There were 5.4 days suitable for fieldwork during the week ending March 12, and in New Mexico, farmers spent the week laser leveling, preparing fields for pre-irrigation, and making other preparations for this year's crops, according to the New Mexico Agricultural Statistics Service, March 13.
Topsoil moisture was 74 percent very short, 18 percent short, and only 8 percent adequate. The windy conditions made field work difficult last week, and the increasing fire danger is a major concern across the state. Wind damage was 20 percent light, 21 percent moderate, and 3 percent severe. Wind damage was reported to onions and pasture. Freeze damage was minimal last week, with 4 percent light and 8 percent moderate damage reported.
The outlook for alfalfa is not promising with limited irrigation water expected this season. Alfalfa conditions were listed as 6 percent poor, 65 percent fair, and 29 percent good. The dry, warm winter has left our winter Wheat in bad shape. Conditions for all winter Wheat were reported as 34 percent very poor, 35 percent poor, and 31 percent fair. Lettuce was reported as 70 percent good and 30 percent excellent. Chile was 4 percent planted. Onions were 13 percent fair, 62 percent good, and 25 percent excellent, and 92 percent of the crop planted.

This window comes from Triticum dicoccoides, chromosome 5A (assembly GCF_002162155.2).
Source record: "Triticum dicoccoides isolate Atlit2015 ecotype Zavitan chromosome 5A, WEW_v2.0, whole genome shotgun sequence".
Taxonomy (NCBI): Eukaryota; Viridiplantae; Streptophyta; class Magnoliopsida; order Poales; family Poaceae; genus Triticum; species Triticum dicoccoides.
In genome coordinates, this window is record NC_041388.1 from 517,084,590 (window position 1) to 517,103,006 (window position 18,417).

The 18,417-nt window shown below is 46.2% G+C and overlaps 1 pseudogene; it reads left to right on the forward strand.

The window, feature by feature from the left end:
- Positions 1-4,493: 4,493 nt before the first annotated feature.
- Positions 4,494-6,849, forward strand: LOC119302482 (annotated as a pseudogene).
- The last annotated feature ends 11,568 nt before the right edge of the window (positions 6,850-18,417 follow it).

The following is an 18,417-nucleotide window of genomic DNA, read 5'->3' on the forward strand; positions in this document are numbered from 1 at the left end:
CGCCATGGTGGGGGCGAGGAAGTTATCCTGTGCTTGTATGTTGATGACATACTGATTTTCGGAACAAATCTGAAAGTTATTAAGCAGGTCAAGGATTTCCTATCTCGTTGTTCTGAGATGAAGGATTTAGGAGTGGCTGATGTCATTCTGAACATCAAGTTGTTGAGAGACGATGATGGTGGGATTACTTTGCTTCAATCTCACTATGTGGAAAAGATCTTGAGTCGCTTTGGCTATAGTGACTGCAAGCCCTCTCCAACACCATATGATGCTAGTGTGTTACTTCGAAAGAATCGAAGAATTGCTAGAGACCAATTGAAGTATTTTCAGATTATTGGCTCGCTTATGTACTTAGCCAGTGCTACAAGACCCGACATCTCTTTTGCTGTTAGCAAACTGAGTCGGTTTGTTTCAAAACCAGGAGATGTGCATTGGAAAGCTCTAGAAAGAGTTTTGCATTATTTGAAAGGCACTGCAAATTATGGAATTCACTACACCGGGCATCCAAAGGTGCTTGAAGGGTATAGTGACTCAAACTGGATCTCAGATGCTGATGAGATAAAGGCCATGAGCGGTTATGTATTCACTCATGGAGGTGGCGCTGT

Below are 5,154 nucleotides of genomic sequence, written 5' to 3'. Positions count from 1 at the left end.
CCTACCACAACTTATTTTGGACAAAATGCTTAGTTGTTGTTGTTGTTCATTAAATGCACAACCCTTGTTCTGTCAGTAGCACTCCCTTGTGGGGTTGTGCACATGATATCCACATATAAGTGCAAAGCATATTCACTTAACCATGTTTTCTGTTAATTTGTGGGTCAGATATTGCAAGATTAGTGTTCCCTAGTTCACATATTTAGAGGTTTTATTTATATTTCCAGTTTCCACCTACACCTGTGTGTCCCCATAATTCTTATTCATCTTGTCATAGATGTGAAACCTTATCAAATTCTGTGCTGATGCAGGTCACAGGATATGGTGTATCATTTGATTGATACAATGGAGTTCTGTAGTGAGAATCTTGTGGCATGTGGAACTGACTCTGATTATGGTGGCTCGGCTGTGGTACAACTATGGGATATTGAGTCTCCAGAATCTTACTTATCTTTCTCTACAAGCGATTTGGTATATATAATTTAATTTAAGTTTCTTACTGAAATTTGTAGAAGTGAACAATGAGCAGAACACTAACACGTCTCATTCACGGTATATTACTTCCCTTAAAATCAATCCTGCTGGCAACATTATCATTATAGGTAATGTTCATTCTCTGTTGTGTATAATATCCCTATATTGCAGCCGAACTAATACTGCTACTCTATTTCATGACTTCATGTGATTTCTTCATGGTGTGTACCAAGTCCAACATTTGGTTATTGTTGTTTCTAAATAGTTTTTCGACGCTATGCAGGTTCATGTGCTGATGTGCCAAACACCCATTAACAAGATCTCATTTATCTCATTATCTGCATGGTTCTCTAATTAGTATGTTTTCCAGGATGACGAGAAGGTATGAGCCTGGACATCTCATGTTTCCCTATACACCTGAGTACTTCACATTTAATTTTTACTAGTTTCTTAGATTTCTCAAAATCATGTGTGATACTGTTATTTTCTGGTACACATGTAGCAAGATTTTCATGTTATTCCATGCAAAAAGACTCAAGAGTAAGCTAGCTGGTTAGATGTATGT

With forage from Wheat pastures and rangeland limited, livestock producers have been busy supplementing feed. If these conditions continue, we will see heavy culling come springtime. Only 13 percent of pastures were being grazed. Cattle were reported as 1 percent very poor, 6 percent poor, 51 percent fair, 41 percent good, and 1 percent excellent. Sheep were 87 percent fair and 13 percent good. Range and pasture conditions were7 percent very poor, 25 percent poor, 52 percent fair, and 16 percent good.